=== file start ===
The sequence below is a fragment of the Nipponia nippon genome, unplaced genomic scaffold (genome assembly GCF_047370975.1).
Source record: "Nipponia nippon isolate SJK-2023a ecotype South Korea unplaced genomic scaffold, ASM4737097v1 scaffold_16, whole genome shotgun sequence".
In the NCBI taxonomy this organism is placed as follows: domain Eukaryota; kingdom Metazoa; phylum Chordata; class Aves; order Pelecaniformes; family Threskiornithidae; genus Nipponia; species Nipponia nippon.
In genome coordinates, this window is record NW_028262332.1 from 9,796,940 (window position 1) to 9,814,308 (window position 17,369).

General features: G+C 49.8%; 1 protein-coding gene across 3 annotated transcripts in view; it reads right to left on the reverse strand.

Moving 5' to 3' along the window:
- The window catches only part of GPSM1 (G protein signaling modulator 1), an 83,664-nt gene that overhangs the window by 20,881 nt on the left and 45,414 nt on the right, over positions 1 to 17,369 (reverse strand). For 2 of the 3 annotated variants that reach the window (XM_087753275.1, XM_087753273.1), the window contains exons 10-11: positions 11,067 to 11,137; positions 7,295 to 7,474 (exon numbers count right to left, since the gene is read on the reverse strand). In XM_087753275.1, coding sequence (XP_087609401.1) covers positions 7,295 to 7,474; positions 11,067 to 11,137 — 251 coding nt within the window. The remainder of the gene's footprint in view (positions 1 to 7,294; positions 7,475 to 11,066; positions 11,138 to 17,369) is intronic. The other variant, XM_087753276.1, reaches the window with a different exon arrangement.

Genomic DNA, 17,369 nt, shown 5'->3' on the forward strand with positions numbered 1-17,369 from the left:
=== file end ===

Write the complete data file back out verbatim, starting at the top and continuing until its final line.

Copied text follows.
The sequence below is a fragment of the Nipponia nippon genome, unplaced genomic scaffold (genome assembly GCF_047370975.1).
Source record: "Nipponia nippon isolate SJK-2023a ecotype South Korea unplaced genomic scaffold, ASM4737097v1 scaffold_16, whole genome shotgun sequence".
In the NCBI taxonomy this organism is placed as follows: domain Eukaryota; kingdom Metazoa; phylum Chordata; class Aves; order Pelecaniformes; family Threskiornithidae; genus Nipponia; species Nipponia nippon.
In genome coordinates, this window is record NW_028262332.1 from 9,796,940 (window position 1) to 9,814,308 (window position 17,369).

General features: G+C 49.8%; 1 protein-coding gene across 3 annotated transcripts in view; it reads right to left on the reverse strand.

Moving 5' to 3' along the window:
- The window catches only part of GPSM1 (G protein signaling modulator 1), an 83,664-nt gene that overhangs the window by 20,881 nt on the left and 45,414 nt on the right, over positions 1 to 17,369 (reverse strand). For 2 of the 3 annotated variants that reach the window (XM_087753275.1, XM_087753273.1), the window contains exons 10-11: positions 11,067 to 11,137; positions 7,295 to 7,474 (exon numbers count right to left, since the gene is read on the reverse strand). In XM_087753275.1, coding sequence (XP_087609401.1) covers positions 7,295 to 7,474; positions 11,067 to 11,137 — 251 coding nt within the window. The remainder of the gene's footprint in view (positions 1 to 7,294; positions 7,475 to 11,066; positions 11,138 to 17,369) is intronic. The other variant, XM_087753276.1, reaches the window with a different exon arrangement.

Genomic DNA, 17,369 nt, shown 5'->3' on the forward strand with positions numbered 1-17,369 from the left: